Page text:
DICK Advocaat became only the tenth manager in the history of Rangers when he succeeded Walter Smith on June 1, 1998.

The former PSV Eindhoven boss arrived with a fearsome coaching reputation, however, Advocaat’s playing career began at the relatively late age of 23, when he signed for Den Haag as a midfield general.

Dick spent three years at the club before moving on to Breda before joining Berlo then in 1980 he moved on to America, where he signed for National Soccer League Chicago Sting.

In 1982 he took his first steps into coaching, with Dutch amateur side DVSP. Two years later the Advocaat was appointed assistant manager to Rinus Michels with the Dutch national team.

Then in 1987, he was appointed manager of the Haarlem club but only spent two years there before joining ex-Celt Wim Jansen at Dordrecht.

In 1992, Advocaat took over from Michels as national boss and led the side to the quarter-finals of the 1994 World Cup. After the U.S. success he joined PSV Eindhoven and took them to the 1996 Dutch championship and the Dutch Cup ending the dominance of Amsterdam giants Ajax.

When Walter Smith announced his decision to leave the search was on to find a high-profile replacement and Dick was the man.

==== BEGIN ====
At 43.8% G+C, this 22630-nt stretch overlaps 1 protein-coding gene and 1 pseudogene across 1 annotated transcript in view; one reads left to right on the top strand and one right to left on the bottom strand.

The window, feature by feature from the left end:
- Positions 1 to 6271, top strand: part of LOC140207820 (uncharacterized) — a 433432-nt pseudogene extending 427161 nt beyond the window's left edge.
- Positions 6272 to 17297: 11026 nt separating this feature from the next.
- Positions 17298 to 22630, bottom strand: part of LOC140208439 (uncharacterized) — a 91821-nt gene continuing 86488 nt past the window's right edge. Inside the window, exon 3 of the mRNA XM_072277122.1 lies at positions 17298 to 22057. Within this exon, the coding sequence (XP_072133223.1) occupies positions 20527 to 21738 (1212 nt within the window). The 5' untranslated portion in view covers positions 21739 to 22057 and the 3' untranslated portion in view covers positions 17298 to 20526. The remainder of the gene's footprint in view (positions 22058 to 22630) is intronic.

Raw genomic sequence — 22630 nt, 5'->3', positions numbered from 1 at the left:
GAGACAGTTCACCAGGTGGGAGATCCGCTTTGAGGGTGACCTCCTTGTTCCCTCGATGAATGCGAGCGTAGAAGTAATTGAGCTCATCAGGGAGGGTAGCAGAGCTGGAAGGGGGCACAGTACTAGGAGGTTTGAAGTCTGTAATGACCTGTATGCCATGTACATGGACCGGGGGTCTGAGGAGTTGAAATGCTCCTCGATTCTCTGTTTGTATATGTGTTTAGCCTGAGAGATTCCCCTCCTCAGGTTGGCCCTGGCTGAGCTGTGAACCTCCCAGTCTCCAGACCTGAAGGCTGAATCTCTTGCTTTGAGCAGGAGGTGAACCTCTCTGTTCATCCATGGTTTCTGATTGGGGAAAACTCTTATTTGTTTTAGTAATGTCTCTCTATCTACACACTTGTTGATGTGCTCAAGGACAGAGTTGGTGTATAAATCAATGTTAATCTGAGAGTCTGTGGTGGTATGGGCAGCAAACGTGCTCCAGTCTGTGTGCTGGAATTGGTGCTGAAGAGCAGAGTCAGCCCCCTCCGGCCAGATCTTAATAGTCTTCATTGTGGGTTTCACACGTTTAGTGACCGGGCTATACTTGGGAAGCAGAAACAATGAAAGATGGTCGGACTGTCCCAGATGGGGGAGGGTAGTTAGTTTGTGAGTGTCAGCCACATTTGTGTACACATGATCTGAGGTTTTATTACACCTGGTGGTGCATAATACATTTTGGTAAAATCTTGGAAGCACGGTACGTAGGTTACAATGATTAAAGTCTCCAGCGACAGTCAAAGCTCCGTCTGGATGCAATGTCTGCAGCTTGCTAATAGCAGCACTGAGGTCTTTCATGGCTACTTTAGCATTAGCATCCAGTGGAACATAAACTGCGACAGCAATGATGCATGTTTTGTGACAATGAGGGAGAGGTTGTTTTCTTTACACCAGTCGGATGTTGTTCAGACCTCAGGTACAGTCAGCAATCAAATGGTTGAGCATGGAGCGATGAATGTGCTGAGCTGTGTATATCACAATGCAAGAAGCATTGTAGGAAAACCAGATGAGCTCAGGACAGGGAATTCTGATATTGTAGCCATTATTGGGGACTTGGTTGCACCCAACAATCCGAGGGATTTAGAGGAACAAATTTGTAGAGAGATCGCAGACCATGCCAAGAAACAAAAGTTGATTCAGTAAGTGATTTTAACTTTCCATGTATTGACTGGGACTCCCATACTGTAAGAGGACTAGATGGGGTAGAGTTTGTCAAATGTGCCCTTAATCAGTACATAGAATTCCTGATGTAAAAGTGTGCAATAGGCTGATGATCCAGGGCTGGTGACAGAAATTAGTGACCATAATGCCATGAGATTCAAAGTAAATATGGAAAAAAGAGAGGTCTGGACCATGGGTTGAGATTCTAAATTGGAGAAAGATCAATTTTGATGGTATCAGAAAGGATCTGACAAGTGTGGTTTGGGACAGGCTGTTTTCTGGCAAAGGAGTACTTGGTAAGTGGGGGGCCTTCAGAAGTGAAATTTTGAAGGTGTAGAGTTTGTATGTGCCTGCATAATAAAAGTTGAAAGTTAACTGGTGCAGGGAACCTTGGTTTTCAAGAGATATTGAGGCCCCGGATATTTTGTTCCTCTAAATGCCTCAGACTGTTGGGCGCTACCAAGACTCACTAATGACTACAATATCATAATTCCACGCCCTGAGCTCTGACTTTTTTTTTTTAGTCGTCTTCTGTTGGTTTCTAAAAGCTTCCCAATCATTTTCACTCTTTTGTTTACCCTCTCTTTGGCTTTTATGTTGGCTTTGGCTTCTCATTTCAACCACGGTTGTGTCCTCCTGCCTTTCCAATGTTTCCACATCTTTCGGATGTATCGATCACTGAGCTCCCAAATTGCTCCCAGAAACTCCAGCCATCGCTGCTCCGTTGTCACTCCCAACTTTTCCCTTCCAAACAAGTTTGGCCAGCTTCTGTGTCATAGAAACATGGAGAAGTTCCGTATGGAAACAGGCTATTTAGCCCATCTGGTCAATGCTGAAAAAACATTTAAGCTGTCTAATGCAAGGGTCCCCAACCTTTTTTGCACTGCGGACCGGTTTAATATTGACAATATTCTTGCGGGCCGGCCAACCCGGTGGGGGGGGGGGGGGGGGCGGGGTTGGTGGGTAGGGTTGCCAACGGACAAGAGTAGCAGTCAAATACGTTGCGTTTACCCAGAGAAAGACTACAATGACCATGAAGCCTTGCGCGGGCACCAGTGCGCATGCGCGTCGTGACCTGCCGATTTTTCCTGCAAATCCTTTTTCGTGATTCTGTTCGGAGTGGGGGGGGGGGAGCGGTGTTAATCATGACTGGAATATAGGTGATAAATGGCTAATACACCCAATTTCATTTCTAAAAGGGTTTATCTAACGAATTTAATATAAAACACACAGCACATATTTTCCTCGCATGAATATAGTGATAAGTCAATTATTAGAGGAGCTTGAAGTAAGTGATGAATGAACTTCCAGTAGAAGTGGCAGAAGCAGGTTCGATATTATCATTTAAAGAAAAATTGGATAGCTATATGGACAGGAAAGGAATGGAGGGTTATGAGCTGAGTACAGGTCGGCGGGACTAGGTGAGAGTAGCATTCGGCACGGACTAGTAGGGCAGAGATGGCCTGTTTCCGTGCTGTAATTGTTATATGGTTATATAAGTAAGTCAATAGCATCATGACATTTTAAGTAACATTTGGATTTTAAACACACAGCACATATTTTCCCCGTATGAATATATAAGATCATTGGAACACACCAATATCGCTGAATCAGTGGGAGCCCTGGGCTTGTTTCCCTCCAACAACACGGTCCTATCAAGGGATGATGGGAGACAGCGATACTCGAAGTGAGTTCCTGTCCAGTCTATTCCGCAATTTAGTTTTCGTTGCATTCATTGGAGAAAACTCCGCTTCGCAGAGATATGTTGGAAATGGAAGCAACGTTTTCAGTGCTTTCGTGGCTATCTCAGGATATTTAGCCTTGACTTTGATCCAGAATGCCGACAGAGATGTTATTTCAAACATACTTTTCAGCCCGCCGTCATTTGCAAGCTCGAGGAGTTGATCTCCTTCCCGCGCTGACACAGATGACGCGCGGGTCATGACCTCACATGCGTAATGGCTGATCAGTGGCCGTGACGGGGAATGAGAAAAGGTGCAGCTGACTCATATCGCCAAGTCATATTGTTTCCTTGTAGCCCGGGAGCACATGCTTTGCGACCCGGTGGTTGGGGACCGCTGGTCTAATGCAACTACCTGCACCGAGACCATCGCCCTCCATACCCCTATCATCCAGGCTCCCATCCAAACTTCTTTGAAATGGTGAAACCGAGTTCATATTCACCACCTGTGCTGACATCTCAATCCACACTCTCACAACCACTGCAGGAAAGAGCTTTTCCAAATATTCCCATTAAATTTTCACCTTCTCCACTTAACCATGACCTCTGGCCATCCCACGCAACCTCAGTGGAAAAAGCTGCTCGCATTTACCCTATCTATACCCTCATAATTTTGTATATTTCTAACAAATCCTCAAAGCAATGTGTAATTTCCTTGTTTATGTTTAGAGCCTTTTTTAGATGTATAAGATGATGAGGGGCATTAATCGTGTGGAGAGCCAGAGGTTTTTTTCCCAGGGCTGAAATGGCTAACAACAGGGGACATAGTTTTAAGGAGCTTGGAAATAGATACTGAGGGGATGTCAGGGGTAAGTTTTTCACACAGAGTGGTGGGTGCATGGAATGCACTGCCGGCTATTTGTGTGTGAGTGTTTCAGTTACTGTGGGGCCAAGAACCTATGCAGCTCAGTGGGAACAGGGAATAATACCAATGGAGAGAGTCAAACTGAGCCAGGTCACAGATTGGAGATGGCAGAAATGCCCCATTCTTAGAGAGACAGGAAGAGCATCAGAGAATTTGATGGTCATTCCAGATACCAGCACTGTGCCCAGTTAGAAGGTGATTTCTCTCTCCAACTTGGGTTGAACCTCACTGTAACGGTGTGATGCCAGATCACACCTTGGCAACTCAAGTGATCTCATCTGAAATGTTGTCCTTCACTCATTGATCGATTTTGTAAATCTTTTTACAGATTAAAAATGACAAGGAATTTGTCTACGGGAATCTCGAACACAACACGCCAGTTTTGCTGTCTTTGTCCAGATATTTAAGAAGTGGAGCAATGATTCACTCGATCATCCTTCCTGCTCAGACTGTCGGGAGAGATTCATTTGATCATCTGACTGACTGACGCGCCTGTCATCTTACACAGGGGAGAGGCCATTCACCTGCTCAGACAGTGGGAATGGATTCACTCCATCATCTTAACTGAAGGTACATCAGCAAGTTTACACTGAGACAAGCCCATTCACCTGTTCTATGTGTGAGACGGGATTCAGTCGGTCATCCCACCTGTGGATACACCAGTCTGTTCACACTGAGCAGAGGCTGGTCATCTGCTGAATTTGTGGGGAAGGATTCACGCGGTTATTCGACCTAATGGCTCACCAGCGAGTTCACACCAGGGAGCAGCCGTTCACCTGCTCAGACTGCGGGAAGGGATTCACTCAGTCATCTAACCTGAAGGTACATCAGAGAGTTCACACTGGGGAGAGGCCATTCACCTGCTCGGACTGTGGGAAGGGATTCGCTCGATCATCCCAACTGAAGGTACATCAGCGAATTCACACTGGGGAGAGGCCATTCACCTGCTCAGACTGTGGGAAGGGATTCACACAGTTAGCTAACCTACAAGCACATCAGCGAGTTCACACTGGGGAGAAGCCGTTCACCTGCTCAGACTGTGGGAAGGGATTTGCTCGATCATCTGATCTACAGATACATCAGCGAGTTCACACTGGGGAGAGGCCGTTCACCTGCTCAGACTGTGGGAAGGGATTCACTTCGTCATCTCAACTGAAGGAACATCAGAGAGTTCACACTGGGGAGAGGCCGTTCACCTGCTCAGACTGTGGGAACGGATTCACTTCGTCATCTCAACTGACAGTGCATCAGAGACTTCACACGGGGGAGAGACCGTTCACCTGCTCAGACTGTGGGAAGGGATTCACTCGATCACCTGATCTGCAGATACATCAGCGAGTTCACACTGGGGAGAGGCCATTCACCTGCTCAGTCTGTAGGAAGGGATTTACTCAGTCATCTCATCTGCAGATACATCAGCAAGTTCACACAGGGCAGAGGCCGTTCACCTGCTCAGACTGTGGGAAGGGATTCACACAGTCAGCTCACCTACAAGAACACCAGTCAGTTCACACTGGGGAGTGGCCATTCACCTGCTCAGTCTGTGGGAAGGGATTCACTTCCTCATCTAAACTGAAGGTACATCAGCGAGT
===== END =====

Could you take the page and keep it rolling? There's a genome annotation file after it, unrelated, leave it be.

His first signing was his former skipper at PSV, Arthur Numan and other big names followed such as Andrei Kanchelskis, Giovanni Van Bronckhorst and Colin Hendry.

In his glorious first year in charge the Little General led the team to the domestic treble and that was no mean feat considering he had completely changed the team. Legends like Ian Durrant, Ally McCoist, Richard Gough, Brian Laudrup, Andy Goram and Stuart McCall were all gone so Dick’s achievement was truly remarkable.

Advocaat led the team to Celtic Park to clinch his first SPL title on May 2 1999 and two goals from Neil McCann and a penalty from Jorg Albertz sealed the victory in front of the joyous 7,000 away supporters.

Earlier in the season he had secured his first trophy, the League Cup, by beating St Johnstone 2-1 at Celtic Park with goals from Stephane Guivarc’h and Jorg Albertz.

And Rod Wallace made it a Treble with the only goal of the game in the Tennent’s Scottish Cup Final against Celtic. The Rangers punters simply lapped it up.

In the next year Rangers secured a domestic double beating Celtic to the title by a record 21 points and crushing Aberdeen 4-0 in the Scottish Cup Final. However, Martin O’Neill arrived at Parkhead the following season and halted Rangers’ dominance.

Even although things were tough on the domestic front, Dick guided Gers to the last 16 of the UEFA Cup in the 2001/02 season then announced he was stepping down as manager.

The Dutchman would stay on as Director of Football and was instrumental in the appointment of Alex McLeish in December 2001, but Dick’s legacy will be the creation of Murray Park.

Rangers opened their state of the art training facility on July 1, 2001 and the training ground has already helped nurture top team talent like Chris Burke, Alan Hutton, Stephen Hughes, Bob Malcolm, Mo Ross, Allan McGregor and Steven MacLean.

Dick quit Rangers for good in November 2002 to take the Holland national job on a full-time basis and although many supporters were critical of his final days at the club it is important to remember his early success and, above all, the creation of Murray Park!